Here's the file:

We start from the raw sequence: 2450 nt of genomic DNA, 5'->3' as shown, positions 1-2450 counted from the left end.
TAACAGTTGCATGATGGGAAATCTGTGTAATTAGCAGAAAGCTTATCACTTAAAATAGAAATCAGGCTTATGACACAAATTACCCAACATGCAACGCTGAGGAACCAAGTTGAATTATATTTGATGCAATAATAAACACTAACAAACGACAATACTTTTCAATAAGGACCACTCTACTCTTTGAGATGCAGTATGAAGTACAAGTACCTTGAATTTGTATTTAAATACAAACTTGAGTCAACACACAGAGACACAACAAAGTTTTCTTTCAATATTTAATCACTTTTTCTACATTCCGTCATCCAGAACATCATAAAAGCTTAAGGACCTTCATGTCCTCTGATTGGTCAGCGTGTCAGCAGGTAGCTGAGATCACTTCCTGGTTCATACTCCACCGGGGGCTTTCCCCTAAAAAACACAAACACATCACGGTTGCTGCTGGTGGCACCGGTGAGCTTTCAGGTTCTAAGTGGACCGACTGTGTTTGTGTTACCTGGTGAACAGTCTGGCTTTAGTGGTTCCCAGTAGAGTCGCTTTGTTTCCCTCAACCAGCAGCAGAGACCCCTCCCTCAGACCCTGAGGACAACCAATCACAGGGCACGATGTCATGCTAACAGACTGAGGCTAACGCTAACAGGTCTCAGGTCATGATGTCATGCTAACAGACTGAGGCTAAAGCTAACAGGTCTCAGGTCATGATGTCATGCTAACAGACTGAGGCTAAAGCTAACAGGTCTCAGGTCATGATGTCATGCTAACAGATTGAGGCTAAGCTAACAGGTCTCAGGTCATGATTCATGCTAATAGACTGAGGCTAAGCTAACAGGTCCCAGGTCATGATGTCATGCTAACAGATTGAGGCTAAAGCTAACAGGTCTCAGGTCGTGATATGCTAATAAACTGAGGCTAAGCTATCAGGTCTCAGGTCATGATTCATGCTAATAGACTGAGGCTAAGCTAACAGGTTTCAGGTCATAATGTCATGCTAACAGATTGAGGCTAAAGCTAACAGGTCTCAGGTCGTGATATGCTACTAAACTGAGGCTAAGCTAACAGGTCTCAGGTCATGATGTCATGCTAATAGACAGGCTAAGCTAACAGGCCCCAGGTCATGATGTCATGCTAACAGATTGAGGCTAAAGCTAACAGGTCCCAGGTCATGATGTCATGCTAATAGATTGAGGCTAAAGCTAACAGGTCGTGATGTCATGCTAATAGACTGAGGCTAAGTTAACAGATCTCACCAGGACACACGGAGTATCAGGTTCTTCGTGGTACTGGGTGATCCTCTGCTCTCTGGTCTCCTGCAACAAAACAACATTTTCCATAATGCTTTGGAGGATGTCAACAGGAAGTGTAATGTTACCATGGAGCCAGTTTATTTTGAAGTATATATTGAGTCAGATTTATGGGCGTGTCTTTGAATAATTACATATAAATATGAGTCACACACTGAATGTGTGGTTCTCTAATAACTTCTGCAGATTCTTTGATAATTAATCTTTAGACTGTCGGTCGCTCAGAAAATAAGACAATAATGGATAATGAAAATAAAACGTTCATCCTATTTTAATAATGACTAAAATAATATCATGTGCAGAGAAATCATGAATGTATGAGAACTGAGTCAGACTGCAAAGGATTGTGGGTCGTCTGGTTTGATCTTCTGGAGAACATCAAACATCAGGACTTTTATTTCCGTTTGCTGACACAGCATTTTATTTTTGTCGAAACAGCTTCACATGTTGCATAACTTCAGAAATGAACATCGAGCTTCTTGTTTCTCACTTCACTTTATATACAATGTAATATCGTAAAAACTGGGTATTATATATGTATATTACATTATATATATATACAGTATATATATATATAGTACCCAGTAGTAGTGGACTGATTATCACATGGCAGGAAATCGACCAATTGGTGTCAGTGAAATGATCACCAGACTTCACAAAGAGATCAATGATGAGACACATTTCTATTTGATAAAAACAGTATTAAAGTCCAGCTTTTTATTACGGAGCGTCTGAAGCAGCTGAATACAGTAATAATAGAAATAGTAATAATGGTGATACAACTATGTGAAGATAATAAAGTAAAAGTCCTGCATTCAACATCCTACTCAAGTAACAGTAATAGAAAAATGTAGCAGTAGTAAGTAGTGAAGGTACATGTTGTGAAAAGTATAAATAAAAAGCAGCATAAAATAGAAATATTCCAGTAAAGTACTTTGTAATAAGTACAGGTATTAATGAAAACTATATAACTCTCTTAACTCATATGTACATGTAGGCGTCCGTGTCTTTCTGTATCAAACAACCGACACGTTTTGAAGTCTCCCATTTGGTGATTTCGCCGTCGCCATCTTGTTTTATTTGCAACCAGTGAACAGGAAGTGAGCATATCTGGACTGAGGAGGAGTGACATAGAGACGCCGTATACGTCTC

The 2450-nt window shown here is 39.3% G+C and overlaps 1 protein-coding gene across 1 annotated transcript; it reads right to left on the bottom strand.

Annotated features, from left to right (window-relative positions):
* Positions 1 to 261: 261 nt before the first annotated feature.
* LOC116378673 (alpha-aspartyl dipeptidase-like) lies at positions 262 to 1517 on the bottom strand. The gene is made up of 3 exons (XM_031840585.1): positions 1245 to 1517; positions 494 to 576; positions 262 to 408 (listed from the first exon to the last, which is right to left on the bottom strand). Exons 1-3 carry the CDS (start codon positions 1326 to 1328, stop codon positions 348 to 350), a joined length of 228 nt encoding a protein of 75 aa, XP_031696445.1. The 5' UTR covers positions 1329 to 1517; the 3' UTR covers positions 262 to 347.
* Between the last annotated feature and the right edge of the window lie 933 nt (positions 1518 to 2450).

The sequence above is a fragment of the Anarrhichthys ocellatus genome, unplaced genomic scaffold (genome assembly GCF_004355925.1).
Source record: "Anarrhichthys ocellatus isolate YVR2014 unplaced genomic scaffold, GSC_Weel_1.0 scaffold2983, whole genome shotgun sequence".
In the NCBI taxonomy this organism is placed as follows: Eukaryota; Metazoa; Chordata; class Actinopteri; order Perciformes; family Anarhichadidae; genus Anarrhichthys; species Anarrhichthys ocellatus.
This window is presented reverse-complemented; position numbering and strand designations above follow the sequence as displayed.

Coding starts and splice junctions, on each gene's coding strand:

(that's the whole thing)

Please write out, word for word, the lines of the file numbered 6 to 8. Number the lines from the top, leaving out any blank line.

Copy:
* LOC116378673 (alpha-aspartyl dipeptidase-like) lies at positions 262 to 1517 on the bottom strand. The gene is made up of 3 exons (XM_031840585.1): positions 1245 to 1517; positions 494 to 576; positions 262 to 408 (listed from the first exon to the last, which is right to left on the bottom strand). Exons 1-3 carry the CDS (start codon positions 1326 to 1328, stop codon positions 348 to 350), a joined length of 228 nt encoding a protein of 75 aa, XP_031696445.1. The 5' UTR covers positions 1329 to 1517; the 3' UTR covers positions 262 to 347.
* Between the last annotated feature and the right edge of the window lie 933 nt (positions 1518 to 2450).

The sequence above is a fragment of the Anarrhichthys ocellatus genome, unplaced genomic scaffold (genome assembly GCF_004355925.1).